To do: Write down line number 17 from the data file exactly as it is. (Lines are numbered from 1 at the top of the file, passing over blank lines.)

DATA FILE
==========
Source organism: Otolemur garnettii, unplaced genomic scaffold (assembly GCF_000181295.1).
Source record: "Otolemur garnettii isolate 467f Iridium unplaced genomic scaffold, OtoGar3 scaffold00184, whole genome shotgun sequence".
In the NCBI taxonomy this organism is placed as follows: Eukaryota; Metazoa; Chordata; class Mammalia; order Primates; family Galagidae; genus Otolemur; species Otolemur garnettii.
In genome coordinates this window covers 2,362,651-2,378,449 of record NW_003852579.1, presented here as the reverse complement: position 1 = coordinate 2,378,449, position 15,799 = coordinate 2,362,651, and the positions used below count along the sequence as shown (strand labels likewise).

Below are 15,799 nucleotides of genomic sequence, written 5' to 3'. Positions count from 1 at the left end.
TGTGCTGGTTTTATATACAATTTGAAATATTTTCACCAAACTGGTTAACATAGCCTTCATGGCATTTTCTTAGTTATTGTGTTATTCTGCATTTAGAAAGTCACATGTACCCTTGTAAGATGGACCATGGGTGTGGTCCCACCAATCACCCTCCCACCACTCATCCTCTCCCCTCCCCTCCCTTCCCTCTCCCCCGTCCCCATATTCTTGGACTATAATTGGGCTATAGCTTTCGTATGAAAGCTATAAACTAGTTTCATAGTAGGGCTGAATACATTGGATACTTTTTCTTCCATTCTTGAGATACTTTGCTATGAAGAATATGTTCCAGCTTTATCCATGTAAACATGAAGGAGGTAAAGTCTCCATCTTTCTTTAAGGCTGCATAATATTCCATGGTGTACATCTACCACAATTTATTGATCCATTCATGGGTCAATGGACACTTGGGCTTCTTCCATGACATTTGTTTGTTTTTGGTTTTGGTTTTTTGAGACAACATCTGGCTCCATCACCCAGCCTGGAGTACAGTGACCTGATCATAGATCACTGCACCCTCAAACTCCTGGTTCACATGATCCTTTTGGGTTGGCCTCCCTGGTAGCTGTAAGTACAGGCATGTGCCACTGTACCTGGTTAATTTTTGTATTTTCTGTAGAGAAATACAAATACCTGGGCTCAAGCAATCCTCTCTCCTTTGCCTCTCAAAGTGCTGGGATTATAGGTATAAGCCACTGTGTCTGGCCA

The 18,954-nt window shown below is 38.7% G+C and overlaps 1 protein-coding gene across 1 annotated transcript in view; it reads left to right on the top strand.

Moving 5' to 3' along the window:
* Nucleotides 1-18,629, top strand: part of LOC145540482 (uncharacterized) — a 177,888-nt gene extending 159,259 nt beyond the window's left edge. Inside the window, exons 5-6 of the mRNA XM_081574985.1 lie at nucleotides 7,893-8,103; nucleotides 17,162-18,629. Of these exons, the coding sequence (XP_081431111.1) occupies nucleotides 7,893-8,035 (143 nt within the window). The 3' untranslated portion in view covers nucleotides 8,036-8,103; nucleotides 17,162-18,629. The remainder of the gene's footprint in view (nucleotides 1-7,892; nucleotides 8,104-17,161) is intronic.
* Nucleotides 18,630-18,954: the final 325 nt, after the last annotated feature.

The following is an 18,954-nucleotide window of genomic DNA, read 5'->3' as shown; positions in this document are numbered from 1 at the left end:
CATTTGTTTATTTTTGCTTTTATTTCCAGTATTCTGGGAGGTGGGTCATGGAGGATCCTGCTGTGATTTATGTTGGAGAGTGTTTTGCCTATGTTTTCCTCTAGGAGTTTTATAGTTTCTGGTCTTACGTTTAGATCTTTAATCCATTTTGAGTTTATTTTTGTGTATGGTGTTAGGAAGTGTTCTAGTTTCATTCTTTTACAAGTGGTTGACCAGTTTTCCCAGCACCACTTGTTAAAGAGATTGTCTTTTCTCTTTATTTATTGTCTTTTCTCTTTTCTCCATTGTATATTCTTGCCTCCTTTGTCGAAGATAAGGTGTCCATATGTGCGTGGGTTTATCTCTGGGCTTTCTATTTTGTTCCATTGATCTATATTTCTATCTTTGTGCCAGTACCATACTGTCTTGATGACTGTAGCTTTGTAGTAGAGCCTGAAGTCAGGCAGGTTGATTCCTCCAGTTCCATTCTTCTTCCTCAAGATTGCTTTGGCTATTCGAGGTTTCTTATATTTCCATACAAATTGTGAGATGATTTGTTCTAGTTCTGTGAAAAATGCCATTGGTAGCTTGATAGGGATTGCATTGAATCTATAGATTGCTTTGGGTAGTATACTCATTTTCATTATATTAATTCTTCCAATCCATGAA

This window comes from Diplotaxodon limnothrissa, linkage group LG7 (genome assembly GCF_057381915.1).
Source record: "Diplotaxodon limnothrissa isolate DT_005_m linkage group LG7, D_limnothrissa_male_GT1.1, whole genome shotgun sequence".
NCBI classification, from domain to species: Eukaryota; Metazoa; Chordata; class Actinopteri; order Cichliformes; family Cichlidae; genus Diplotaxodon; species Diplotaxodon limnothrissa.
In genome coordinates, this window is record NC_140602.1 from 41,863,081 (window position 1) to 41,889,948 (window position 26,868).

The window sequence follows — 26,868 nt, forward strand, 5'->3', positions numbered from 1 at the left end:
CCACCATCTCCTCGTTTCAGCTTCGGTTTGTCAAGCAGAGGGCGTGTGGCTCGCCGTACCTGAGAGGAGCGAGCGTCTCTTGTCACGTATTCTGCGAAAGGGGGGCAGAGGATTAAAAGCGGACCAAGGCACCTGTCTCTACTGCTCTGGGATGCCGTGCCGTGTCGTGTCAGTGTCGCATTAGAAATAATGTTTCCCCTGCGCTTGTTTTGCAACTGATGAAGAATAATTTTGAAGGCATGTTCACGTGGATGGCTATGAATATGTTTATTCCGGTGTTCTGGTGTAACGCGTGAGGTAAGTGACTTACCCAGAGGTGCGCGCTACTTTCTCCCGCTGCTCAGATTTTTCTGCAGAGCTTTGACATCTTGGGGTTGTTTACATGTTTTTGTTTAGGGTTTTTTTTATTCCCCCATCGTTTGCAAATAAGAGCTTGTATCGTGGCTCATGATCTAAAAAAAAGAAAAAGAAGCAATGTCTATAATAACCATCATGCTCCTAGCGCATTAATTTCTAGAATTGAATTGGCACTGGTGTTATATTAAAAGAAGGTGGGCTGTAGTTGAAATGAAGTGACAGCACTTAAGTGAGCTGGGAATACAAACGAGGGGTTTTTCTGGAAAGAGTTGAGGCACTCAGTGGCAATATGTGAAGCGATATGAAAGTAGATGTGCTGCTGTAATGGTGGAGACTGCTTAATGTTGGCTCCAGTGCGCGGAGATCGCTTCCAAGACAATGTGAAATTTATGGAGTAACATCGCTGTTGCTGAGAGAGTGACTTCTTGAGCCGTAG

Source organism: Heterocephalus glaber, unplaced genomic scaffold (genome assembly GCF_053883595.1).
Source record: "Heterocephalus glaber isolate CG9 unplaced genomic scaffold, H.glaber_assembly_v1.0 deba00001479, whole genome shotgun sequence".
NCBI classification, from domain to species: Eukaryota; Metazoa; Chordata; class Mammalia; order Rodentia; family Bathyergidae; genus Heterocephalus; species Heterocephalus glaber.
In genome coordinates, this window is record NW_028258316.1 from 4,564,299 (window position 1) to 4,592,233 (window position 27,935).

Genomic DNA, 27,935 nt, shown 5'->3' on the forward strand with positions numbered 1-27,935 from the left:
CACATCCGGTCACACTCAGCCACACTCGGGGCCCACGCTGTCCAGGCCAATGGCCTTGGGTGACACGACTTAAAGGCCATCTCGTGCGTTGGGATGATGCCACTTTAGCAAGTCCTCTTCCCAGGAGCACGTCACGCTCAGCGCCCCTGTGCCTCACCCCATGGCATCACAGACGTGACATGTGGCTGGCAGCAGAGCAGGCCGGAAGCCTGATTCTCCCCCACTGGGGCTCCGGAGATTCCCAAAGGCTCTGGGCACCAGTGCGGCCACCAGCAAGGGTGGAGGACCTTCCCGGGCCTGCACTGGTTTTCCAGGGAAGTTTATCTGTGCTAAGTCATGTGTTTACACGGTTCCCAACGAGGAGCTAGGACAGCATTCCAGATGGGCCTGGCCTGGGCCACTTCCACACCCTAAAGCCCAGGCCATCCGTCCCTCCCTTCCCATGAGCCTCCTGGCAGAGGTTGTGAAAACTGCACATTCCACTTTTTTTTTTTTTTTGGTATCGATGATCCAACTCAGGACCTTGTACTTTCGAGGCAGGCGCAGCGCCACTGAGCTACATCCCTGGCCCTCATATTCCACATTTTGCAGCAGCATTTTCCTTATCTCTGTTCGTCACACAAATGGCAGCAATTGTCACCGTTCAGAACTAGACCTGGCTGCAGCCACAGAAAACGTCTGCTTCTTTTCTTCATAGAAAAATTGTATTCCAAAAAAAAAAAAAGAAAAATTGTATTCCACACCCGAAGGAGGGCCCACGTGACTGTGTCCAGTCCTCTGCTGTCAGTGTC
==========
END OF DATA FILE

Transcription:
The window sequence follows — 26,868 nt, forward strand, 5'->3', positions numbered from 1 at the left end: